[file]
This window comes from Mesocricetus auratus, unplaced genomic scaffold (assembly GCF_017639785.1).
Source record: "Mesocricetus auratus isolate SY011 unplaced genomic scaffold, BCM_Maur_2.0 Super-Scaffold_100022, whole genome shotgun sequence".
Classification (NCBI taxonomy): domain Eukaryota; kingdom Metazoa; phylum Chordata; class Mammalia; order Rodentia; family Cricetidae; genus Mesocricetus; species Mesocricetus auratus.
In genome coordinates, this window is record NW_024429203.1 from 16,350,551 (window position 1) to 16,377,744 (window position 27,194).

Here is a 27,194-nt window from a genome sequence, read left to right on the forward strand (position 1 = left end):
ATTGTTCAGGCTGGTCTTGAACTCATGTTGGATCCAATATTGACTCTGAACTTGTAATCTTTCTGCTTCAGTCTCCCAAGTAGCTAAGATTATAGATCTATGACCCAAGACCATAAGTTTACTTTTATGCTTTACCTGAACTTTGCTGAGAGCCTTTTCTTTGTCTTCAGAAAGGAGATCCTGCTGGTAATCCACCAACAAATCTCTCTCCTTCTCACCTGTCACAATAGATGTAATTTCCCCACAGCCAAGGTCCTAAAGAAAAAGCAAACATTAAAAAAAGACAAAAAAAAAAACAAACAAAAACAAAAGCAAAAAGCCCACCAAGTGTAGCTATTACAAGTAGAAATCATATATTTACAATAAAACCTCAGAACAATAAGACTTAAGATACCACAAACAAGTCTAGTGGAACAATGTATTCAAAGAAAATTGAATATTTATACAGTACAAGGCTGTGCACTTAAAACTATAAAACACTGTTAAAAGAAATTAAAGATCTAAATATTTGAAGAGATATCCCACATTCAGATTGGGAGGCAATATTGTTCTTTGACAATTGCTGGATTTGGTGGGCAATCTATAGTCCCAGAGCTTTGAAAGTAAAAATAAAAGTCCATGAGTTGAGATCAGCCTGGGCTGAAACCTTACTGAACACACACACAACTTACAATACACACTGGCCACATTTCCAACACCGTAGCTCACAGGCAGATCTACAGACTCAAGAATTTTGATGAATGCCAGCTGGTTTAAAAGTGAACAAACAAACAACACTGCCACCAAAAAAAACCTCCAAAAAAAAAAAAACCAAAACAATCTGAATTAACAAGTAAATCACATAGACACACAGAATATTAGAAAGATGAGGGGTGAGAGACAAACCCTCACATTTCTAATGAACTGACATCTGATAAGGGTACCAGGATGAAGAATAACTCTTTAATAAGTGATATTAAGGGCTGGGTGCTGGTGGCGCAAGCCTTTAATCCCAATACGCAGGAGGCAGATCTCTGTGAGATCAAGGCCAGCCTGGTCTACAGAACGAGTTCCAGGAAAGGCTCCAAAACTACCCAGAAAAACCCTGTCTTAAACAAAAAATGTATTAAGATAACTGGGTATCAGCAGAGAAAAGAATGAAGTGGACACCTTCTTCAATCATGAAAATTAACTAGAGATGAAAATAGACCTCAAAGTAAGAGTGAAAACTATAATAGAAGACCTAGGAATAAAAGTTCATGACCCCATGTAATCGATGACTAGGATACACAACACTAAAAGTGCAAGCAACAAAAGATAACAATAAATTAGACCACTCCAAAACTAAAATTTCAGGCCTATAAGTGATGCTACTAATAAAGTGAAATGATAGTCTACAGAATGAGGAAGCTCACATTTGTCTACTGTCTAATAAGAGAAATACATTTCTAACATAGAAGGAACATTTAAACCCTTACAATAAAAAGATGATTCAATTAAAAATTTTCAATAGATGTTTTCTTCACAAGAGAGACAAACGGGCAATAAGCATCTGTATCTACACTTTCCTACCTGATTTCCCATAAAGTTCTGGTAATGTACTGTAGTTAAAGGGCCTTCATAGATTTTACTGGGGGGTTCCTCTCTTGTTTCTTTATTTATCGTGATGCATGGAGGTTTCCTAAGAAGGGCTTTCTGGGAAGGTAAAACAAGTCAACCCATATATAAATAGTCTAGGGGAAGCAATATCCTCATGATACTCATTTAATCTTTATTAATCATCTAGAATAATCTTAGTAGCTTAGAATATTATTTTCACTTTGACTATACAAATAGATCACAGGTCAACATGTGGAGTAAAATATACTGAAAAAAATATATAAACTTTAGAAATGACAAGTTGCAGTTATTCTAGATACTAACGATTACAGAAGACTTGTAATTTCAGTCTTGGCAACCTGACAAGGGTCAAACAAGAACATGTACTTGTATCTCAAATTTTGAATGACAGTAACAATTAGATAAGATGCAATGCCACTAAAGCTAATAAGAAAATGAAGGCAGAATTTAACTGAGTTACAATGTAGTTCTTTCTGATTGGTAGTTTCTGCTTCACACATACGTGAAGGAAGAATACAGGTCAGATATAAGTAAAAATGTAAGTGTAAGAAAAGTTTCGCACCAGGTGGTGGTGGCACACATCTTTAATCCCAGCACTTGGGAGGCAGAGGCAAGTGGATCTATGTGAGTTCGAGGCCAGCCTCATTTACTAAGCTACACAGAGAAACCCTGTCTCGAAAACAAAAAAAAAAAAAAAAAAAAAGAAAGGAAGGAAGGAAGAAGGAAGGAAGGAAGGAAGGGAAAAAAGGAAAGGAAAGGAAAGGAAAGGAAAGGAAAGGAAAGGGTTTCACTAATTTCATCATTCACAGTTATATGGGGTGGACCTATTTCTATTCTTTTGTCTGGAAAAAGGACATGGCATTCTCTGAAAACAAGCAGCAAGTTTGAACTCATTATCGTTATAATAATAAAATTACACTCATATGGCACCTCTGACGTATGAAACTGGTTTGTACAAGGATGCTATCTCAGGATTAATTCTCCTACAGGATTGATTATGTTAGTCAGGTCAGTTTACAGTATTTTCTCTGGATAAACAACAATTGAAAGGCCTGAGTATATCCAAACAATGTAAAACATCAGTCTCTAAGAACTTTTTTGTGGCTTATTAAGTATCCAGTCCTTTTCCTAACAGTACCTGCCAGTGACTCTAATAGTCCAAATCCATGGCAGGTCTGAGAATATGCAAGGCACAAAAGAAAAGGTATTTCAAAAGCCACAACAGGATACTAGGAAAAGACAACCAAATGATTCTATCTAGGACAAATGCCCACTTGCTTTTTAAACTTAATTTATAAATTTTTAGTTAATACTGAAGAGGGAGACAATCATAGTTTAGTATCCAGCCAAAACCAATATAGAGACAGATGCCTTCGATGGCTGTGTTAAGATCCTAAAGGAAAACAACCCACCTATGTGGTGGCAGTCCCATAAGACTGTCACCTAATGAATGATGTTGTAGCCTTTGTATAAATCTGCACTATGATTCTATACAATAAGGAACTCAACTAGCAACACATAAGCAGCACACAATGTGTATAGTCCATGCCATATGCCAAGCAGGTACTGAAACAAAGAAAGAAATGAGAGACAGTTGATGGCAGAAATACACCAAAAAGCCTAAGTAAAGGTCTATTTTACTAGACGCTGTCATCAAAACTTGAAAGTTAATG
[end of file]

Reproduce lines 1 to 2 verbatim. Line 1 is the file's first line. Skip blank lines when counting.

This window comes from Mesocricetus auratus, unplaced genomic scaffold (assembly GCF_017639785.1).
Source record: "Mesocricetus auratus isolate SY011 unplaced genomic scaffold, BCM_Maur_2.0 Super-Scaffold_100022, whole genome shotgun sequence".